In the methodology for elucidating the secondary structure of the miRNAs under study using the web service software RNAfold [36], the miRNA sequences were first input into the program. RNAfold uses thermodynamics-based algorithms to predict the most stable secondary structure of RNA molecules. The software evaluated the different possible conformations, considering interactions between complementary bases, loops, and stem structures, as well as the minimum free energy (MFE). The results obtained provided a graphical representation of the predicted secondary structures, allowing visualization of base-pairing regions and conformation stability.
To validate the results, in addition to the aforementioned prediction, we utilized the miRDB, TargetScan, and miRTarBase databases, ensuring a higher reliability of the obtained data. Furthermore, we employed the RNA2Vec program [37] to investigate the miRNA–genome interactions of the Ilheus virus. This method enabled us to assess the similarity between different miRNAs and their functions, enhancing the comprehensiveness and accuracy of our analysis.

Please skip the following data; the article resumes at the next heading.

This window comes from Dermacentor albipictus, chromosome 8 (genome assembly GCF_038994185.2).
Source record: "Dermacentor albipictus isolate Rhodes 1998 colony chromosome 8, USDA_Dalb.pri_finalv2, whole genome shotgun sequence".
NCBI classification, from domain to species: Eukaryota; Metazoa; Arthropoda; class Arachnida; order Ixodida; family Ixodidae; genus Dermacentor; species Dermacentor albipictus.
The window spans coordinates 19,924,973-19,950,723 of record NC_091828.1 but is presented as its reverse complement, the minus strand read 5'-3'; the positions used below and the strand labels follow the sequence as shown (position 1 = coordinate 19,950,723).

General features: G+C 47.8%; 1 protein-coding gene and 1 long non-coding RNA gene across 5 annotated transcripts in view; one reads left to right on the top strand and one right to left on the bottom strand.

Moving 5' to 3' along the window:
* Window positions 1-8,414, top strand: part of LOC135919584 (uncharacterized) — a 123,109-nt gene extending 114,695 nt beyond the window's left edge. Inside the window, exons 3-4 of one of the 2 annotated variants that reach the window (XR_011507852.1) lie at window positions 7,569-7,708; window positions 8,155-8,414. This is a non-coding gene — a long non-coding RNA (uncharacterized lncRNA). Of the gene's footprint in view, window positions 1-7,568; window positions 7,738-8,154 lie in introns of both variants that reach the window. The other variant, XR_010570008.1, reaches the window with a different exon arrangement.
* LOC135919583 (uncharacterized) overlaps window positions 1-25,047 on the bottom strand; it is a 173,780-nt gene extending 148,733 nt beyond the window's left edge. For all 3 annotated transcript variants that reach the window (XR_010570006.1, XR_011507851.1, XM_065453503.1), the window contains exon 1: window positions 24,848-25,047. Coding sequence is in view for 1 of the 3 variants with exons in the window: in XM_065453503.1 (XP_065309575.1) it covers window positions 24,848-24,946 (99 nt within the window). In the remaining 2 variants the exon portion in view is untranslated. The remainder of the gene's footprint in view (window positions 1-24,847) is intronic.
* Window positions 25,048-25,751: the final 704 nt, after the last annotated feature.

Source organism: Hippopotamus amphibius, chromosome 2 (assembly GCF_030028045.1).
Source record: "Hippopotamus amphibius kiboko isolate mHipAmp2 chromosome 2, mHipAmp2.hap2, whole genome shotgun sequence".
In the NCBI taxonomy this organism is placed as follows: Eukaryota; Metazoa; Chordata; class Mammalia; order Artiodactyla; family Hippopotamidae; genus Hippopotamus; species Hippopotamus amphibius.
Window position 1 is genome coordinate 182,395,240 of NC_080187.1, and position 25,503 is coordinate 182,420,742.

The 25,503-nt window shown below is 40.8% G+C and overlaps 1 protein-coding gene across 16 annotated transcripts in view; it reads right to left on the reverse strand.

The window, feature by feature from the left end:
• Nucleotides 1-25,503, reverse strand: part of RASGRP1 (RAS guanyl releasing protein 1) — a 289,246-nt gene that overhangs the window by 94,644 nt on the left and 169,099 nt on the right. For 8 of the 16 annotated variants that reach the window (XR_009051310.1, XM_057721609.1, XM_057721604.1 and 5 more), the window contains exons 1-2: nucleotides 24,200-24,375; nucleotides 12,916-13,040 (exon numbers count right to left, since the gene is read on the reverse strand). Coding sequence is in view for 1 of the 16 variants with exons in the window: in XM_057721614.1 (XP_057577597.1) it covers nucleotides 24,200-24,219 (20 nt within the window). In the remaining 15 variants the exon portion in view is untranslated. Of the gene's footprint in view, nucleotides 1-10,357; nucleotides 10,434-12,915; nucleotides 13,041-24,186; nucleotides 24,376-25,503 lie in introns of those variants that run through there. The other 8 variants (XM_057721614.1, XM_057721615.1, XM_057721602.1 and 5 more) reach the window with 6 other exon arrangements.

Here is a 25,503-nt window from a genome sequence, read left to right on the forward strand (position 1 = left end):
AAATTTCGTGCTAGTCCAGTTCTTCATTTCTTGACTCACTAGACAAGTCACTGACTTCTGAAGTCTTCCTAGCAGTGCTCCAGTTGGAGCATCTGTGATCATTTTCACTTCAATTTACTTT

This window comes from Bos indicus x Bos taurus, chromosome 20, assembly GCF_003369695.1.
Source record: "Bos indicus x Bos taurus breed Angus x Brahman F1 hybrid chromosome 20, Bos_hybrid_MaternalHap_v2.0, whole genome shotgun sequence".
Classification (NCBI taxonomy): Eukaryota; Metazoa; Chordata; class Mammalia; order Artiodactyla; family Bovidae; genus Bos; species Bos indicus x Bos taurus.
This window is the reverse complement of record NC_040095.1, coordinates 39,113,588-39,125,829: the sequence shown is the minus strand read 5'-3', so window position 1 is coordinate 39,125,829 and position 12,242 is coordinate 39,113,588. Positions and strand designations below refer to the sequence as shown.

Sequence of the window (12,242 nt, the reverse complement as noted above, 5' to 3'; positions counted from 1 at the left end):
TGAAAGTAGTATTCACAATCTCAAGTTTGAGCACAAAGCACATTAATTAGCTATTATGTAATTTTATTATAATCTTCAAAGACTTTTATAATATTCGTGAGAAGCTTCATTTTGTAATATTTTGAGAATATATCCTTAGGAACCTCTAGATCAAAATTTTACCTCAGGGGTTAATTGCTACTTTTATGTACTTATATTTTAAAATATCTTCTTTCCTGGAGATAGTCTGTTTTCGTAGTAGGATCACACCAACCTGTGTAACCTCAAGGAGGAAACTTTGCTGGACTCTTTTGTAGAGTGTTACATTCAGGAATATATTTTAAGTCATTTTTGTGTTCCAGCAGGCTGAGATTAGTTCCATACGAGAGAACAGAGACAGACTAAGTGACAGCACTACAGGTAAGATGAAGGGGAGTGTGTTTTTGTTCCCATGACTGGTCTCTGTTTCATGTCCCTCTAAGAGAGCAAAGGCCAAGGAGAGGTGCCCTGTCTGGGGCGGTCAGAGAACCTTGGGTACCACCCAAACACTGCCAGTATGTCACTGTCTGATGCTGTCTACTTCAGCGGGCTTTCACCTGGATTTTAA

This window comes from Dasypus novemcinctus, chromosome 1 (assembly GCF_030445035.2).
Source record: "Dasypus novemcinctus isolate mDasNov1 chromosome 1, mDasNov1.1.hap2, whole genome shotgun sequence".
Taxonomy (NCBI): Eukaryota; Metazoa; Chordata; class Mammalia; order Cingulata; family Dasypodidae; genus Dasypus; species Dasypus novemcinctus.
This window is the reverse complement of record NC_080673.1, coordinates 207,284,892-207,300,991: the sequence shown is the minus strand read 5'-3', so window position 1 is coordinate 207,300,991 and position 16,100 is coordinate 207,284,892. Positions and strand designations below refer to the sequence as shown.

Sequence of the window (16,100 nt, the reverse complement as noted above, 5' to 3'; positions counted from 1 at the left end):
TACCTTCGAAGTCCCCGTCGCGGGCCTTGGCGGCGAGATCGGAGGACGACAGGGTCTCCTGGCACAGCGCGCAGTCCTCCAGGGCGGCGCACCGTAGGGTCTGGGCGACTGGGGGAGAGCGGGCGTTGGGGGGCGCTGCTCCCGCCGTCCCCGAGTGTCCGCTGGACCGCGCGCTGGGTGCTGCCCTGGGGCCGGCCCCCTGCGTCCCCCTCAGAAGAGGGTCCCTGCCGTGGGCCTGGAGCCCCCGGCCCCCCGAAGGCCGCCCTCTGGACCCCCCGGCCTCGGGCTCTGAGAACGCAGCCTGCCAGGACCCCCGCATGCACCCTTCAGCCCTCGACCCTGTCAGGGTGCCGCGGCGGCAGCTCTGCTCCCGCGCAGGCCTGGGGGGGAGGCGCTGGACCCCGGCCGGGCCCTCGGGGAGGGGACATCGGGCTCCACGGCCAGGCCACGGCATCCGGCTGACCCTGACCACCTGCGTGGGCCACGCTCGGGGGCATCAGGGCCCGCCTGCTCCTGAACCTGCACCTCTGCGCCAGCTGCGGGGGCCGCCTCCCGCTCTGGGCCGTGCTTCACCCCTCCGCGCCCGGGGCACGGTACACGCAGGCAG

5. Conclusions

In summary, our investigations have revealed the presence of miRNAs associated with critical regions of the Ilhéus viral genome. These identified miRNAs demonstrate significant potential for regulating targets related to neurological functions and immune system signaling. These findings underscore the complex interaction between human miRNAs and the Ilheus virus genome, suggesting a fundamental role for these molecules in the host’s response to viral infection. These discoveries not only deepen our understanding of the molecular biology of arboviruses but also may open new perspectives for the development of therapeutic approaches and control strategies for arbovirus-caused infections, with a special focus on neurological complications and immune responses triggered by these viruses.